Spectroscopic techniques are great PAT solutions to accomplish these goals, and Raman is a powerful spectroscopic technique with great potential for future applications. Tornado’s HyperFlux™ PRO Plus is a powerful tool for monitoring downstream protein purification process quality. The HyperFlux™ PRO Plus equipped with HTVS™ technology produces highly detailed chemical information, and does so faster, with better signal-to-noise ratios and lower limits of detection compared to all other process Raman instruments on the market. The PRO Plus can be used to establish optimal purification end points, detect process excursions with root cause determinability, enhance process understanding and control of the manufacturing process, and increase yields and profitability.
Raman spectroscopy is already employed in downstream processing applications listed below:
Measurement of product concentration and product aggregation: The product concentration estimation and monitoring of monoclonal antibodies (mAb) is critical in continuous perfusion processes. This part can be accomplished by UV spectroscopy without the need for advanced predictive mathematical modeling that Raman spectroscopy requires. However, Raman spectroscopy achieves one goal that UV spectroscopy cannot achieve. Raman spectroscopy with quantitative modeling can be used for the characterization and analysis of impurities, such as aggregates. Various concentrations of aggregate mAb types, for example, can be differentiated from each other due to having different Raman spectra.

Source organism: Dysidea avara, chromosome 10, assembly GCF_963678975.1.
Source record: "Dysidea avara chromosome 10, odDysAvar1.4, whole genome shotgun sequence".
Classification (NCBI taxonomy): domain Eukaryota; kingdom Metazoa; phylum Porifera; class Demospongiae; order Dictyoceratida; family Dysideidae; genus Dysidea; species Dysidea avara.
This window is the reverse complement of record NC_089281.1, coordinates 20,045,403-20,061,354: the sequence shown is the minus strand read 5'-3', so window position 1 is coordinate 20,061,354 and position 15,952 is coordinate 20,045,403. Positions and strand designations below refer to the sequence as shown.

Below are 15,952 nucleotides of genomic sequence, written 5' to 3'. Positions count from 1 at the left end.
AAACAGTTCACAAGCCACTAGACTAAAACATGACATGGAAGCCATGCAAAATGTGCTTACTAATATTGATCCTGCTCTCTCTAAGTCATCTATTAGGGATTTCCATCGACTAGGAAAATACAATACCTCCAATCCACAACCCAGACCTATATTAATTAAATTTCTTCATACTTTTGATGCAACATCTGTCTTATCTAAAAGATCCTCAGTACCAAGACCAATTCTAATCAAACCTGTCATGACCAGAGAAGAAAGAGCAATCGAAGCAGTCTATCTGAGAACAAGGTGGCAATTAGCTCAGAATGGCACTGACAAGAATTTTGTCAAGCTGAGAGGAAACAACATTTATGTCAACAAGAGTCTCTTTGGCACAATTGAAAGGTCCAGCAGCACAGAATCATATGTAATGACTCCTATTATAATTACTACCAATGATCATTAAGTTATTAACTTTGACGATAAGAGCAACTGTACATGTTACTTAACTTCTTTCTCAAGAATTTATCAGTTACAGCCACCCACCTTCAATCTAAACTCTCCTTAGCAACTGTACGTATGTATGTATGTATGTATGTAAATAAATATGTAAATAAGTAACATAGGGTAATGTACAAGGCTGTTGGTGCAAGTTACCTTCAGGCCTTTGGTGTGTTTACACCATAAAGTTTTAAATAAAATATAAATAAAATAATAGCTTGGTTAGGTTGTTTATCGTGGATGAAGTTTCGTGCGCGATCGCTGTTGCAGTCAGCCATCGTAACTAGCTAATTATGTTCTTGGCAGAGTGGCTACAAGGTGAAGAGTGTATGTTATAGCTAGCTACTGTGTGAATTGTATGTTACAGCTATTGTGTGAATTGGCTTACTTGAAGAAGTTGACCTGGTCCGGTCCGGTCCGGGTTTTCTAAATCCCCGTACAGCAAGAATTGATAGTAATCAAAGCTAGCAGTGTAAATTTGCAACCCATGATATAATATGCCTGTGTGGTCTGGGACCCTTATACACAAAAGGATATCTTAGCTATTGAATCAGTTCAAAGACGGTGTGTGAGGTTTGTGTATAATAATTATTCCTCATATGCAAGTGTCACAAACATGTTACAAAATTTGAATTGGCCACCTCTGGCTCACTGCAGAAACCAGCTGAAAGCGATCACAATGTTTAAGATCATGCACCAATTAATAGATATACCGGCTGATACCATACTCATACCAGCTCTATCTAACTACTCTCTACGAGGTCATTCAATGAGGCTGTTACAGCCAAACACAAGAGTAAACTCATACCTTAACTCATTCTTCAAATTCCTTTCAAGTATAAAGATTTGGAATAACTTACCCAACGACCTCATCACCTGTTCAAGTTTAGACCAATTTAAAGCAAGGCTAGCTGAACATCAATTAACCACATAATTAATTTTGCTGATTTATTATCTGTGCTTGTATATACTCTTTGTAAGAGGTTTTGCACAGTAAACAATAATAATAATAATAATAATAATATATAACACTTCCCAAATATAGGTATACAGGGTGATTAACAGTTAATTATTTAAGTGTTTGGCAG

Glycosylation: Distinguishing levels of glycosylation in protein products is critical and is a subject of intense interest. Initial investigations of this type of measurement with Tornado instrumentation have proved very promising for achieving measurements of this type on-line.
Membrane fouling: The fouling of membranes is a nearly-unavoidable situation when purifying proteins. Raman can be used to track protein concentration and even protein break-though during cross-flow filtration.
Tornado Raman offers reliable testing and methods of release for downstream processing. As a technique, Raman gives users a simple and accurate method of analysis for aqueous-based systems and offers chemical specificity for both excipients and drug products. This, in turn, provides the efficacy of Raman technology to support a QbD manufacturing environment that requires real-time, in-situ monitoring of downstream bioprocesses.
Customers seeking to adopt Raman spectroscopy as a process analytic technology can request a copy of our whitepaper, High-Throughput Raman Process Monitoring of Downstream Protein Purification , or contact us at email@example.com
- Goldrick, S.; Umprecht, A.; Tang, A.; Zakrzewski, R.; Cheeks, M.; Turner, R.; Charles, A.; Les, K.; Hulley, M.; Spencer, C.; Farid, S.S. High-Throughput Raman Spectroscopy Combined with Innovate Data Analysis Workflow to Enhance Biopharmaceutical Process Development. Processes 2020, 8, 1179. doi: 10.3390/pr8091179
Raman Spectroscopy in Bioprocessing: An Introduction to Spectroscopic Methods of Analysis & Applications in PAT (PROAnalytics)